Ritratto di donne
12 Oct 2014 - 12 Apr 2015
Alessandra Ariatti | Legami
Chantal Joffe | Moll
12 October 2014 – 12 April 2015
Alessandra Ariatti and Chantal Joffe have focused their artistic research on portraiture, a figurative tradition which has been constantly part of Western art (but not solely) since the 15th century. Way before the modern era portraiture as an exploration of the inner self and other traits of an individual or personality, dates back to the Greek and Roman marble portraits; although adjusting itself to the evolution of styles and shapes, it has always been true to the historical need to bear witness to demands for social cohesion or dissociation.
The work of many contemporary artists (such as Alice Neel, Francis Bacon, Lucian Freud, Andy Warhol, Alex Katz, Chuck Close) is permeated by, and inseparable from, the practice and re-invention of portrait.
The portraits of these two artists, placed in a sort of mutual dialogue in the exhibition, are rooted on the one hand to the aesthetics, or better still, the culture of contemporary art, and on the other hand – and perhaps more intimately than for artists from the past – to the milieu where they live and work. Their formal connection, however, ends here.
Ariatti paints groups of figures with a hyper-photographic precision functional to the possibility of probing their psychological depth and the intensity of human interrelations.
The artist focuses mostly on faces and their turning into a micro-social group, as also underlined by the general title given to her group of works: Legami - Ties. What interests the artist in her painting, is the possibility of highlighting a relationship between the subjects of the work and the artist, and fostering a dialogue with the viewer.
In the four pieces on exhibit, instead, Joffe represents constantly, rather obsessively, a large single figure – full length or close to, plunged into a well-defined space – with extremely loose brush strokes, blurring the details of the face, dresses and setting into a single pictorial flow. In this group of works where the artist openly evokes the paintings on puberty by Edvard Munch, and has titled them Moll, the subject is her now 16-year-old niece – being portrayed since her birth – who has reached an age when the inner dimension is full of dreams and at the same time of unfathomable mystery. This life condition may be extended to the modes through which the artist presents the female identity in general in her other works, with an “ambiguity” generating complexity.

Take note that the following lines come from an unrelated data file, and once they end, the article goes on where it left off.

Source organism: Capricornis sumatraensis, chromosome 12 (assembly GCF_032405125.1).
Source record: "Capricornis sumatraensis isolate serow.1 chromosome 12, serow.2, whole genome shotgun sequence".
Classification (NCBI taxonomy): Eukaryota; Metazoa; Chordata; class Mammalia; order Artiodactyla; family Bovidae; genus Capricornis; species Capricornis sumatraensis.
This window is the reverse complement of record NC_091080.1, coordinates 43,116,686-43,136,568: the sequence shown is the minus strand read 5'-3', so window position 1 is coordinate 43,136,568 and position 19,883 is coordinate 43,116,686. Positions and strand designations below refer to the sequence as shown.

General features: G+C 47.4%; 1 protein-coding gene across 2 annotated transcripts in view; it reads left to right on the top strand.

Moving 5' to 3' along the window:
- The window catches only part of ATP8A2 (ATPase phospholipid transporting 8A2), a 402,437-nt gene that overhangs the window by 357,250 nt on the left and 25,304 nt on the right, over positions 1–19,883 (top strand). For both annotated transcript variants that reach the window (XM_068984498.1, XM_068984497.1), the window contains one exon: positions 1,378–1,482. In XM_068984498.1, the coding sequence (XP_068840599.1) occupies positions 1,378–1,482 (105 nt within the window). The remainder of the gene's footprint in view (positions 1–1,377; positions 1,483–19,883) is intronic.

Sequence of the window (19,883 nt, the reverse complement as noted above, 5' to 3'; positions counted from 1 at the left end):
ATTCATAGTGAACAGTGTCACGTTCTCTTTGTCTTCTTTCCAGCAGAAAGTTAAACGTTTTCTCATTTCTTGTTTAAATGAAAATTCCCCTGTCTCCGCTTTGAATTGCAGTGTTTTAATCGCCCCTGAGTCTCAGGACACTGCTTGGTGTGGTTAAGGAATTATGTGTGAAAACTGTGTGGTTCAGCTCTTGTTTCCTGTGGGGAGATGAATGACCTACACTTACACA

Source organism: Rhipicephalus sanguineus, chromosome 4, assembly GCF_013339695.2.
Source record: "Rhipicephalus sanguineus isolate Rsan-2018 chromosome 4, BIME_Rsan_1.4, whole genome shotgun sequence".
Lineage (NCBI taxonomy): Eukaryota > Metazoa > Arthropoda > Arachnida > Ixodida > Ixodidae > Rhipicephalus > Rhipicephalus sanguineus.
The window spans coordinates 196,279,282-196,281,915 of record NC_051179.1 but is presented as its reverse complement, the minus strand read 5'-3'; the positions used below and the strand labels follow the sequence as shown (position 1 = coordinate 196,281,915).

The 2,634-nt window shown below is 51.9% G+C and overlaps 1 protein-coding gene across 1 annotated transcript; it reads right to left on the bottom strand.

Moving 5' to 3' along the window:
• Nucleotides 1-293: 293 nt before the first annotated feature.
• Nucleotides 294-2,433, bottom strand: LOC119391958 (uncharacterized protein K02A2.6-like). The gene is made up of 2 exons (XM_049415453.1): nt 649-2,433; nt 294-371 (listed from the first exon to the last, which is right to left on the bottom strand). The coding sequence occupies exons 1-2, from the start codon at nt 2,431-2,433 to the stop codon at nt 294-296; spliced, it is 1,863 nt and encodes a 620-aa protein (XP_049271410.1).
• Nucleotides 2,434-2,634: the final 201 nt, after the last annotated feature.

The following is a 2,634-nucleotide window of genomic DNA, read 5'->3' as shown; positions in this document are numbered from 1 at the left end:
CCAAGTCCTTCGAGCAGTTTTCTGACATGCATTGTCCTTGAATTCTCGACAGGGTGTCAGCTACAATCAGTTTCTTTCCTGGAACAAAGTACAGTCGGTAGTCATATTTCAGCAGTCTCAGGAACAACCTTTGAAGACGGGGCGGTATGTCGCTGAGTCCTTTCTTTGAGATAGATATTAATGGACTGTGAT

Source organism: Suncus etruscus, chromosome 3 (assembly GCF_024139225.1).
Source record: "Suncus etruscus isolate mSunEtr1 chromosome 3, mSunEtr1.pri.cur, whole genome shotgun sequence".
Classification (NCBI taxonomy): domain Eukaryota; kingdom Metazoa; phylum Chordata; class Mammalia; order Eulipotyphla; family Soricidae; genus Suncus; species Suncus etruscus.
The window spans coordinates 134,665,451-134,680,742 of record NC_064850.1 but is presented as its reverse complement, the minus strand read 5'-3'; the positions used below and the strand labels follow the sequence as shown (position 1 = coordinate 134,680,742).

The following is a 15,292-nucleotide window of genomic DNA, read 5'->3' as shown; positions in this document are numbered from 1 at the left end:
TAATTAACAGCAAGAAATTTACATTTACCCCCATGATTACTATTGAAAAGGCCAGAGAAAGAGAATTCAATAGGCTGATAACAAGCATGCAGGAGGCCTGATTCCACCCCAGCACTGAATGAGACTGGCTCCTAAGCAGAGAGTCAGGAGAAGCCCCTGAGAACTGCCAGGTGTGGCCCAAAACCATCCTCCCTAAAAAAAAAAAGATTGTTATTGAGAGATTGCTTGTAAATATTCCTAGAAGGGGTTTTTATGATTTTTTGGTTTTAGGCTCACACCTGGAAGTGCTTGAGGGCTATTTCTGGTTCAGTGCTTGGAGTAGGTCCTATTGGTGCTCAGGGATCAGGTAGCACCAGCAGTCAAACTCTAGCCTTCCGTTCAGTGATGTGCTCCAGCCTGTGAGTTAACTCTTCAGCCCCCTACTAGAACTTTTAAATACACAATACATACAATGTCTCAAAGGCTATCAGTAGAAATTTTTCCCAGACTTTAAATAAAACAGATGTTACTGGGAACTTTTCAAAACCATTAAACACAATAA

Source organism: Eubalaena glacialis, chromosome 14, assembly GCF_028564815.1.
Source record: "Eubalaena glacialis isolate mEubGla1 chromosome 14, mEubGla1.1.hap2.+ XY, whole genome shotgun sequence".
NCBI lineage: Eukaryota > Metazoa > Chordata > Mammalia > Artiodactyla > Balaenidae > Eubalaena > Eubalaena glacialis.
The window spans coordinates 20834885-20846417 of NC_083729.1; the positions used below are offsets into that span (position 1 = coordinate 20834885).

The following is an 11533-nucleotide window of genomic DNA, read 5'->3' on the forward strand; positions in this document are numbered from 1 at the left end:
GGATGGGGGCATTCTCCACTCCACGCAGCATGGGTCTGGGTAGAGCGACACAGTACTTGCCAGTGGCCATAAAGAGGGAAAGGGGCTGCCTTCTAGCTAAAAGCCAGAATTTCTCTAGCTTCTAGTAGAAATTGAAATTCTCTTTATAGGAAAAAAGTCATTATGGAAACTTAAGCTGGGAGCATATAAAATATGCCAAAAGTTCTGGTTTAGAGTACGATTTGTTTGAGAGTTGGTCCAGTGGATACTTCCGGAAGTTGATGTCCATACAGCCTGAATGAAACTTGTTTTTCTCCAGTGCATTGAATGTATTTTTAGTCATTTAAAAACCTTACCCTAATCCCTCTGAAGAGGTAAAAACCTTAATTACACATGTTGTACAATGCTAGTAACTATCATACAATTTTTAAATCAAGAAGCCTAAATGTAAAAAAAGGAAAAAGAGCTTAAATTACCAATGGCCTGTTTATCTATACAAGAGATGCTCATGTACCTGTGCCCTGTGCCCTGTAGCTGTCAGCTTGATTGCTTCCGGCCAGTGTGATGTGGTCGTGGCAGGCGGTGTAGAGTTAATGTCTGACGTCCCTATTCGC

Moll's eyes avoid scrutiny, her gaze points elsewhere, while the eyes of Ariatti's women constantly search for a reflection and a visual contact, while at the same time conveying an ethical model of life which the artist aspires to and draws inspiration from.
If from a stylistic point of view Joffe's emotionally dense and fast painting recalls the all-over, the soft contours, the decorative values of fabrics found in Matisse; Ariatti aspires instead to the hard-edged intensity of Renaissance saints.
The polarity of these painting strategies emerges also from the time required to complete their works: while for Chantal Joffe it has taken five months to paint the four portraits of her niece Moll, Alessandra Ariatti has dedicated four years of her artistic life to portray the three family groups presented in Legami.